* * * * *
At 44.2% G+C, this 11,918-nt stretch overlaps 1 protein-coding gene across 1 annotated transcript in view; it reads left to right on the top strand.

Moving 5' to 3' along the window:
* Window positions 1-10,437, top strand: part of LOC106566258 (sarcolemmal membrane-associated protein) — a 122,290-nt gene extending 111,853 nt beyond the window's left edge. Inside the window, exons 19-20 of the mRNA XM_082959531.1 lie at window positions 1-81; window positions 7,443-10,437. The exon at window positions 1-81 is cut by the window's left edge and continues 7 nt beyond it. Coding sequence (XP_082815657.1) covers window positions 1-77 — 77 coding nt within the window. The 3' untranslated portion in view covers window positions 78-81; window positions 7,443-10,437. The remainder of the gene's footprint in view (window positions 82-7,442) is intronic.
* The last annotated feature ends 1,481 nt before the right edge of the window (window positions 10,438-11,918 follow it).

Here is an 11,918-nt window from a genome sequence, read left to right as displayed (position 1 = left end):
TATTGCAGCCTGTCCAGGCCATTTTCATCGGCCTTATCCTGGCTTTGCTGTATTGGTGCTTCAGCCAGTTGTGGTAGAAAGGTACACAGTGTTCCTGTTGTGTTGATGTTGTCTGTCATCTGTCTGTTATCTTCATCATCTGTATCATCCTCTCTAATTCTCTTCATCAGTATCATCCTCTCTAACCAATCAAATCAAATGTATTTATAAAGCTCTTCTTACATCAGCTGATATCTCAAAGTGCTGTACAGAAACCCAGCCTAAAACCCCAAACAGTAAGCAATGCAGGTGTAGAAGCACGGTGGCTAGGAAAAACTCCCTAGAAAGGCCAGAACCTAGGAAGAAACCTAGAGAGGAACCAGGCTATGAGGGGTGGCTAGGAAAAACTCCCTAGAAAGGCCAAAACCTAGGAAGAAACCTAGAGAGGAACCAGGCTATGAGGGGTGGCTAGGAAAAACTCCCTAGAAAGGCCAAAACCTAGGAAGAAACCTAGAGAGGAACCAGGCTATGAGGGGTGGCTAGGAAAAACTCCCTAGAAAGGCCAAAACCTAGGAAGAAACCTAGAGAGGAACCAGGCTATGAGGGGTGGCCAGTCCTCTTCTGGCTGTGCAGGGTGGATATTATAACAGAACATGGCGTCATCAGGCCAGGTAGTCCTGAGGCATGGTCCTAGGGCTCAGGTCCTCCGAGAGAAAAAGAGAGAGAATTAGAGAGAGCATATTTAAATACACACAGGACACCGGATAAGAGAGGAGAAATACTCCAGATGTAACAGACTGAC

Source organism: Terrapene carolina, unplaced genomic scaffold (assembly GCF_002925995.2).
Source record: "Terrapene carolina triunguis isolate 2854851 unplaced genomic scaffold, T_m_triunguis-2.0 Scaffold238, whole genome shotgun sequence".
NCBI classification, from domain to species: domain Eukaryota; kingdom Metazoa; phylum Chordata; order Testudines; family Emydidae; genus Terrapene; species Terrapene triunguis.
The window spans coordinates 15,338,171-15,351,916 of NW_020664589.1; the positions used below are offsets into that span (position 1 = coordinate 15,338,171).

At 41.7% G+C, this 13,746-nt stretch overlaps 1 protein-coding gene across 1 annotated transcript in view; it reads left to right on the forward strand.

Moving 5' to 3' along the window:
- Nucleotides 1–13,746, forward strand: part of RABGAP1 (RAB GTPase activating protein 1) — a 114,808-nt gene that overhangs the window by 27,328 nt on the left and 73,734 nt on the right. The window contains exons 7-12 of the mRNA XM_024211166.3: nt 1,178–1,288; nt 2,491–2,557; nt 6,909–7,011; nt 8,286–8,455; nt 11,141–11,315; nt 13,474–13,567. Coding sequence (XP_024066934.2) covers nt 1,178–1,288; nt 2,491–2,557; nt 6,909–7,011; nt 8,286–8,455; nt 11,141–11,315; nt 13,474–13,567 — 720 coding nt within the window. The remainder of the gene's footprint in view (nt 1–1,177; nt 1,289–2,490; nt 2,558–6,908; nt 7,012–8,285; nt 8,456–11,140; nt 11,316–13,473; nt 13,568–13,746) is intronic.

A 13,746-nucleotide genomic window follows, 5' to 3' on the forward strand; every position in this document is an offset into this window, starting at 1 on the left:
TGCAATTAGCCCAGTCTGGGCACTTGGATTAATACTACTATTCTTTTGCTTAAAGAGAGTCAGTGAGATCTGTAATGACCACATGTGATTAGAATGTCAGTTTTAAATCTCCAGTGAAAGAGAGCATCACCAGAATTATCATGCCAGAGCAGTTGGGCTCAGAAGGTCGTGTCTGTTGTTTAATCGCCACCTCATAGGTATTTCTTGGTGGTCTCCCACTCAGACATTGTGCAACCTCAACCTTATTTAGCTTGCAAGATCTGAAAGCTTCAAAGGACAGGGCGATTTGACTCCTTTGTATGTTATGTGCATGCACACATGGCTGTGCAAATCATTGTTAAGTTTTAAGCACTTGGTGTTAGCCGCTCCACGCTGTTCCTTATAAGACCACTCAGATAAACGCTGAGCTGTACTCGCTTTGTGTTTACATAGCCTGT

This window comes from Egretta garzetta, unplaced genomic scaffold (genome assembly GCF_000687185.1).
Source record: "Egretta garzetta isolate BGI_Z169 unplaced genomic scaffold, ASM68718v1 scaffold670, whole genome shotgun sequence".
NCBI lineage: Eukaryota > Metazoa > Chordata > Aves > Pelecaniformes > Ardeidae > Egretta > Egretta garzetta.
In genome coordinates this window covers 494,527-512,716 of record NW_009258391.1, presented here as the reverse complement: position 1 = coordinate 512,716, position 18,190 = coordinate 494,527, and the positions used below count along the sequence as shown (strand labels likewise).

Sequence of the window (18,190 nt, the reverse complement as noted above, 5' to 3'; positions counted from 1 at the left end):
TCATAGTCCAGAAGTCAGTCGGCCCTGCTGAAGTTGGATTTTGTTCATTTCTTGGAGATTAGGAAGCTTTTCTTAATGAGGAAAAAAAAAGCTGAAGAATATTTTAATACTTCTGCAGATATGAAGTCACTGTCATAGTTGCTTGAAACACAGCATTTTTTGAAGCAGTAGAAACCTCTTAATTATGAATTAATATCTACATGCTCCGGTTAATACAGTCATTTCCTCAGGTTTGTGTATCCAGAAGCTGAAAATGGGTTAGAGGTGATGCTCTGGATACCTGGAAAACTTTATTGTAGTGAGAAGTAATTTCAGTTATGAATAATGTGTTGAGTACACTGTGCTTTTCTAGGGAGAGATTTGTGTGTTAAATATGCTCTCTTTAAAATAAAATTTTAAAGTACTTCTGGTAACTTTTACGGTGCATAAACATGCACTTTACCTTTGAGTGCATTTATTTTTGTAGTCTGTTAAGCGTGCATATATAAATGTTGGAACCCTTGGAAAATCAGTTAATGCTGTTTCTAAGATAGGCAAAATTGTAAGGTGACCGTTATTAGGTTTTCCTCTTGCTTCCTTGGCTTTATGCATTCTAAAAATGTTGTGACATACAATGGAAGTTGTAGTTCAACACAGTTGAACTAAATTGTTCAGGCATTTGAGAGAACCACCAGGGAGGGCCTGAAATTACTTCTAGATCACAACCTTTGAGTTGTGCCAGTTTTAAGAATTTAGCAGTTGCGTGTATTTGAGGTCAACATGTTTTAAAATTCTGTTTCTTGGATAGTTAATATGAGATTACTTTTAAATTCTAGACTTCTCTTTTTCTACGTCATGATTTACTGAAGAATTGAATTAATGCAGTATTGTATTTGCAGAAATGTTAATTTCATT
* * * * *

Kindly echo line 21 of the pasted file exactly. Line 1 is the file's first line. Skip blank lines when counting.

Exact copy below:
TCATAGTCCAGAAGTCAGTCGGCCCTGCTGAAGTTGGATTTTGTTCATTTCTTGGAGATTAGGAAGCTTTTCTTAATGAGGAAAAAAAAAGCTGAAGAATATTTTAATACTTCTGCAGATATGAAGTCACTGTCATAGTTGCTTGAAACACAGCATTTTTTGAAGCAGTAGAAACCTCTTAATTATGAATTAATATCTACATGCTCCGGTTAATACAGTCATTTCCTCAGGTTTGTGTATCCAGAAGCTGAAAATGGGTTAGAGGTGATGCTCTGGATACCTGGAAAACTTTATTGTAGTGAGAAGTAATTTCAGTTATGAATAATGTGTTGAGTACACTGTGCTTTTCTAGGGAGAGATTTGTGTGTTAAATATGCTCTCTTTAAAATAAAATTTTAAAGTACTTCTGGTAACTTTTACGGTGCATAAACATGCACTTTACCTTTGAGTGCATTTATTTTTGTAGTCTGTTAAGCGTGCATATATAAATGTTGGAACCCTTGGAAAATCAGTTAATGCTGTTTCTAAGATAGGCAAAATTGTAAGGTGACCGTTATTAGGTTTTCCTCTTGCTTCCTTGGCTTTATGCATTCTAAAAATGTTGTGACATACAATGGAAGTTGTAGTTCAACACAGTTGAACTAAATTGTTCAGGCATTTGAGAGAACCACCAGGGAGGGCCTGAAATTACTTCTAGATCACAACCTTTGAGTTGTGCCAGTTTTAAGAATTTAGCAGTTGCGTGTATTTGAGGTCAACATGTTTTAAAATTCTGTTTCTTGGATAGTTAATATGAGATTACTTTTAAATTCTAGACTTCTCTTTTTCTACGTCATGATTTACTGAAGAATTGAATTAATGCAGTATTGTATTTGCAGAAATGTTAATTTCATT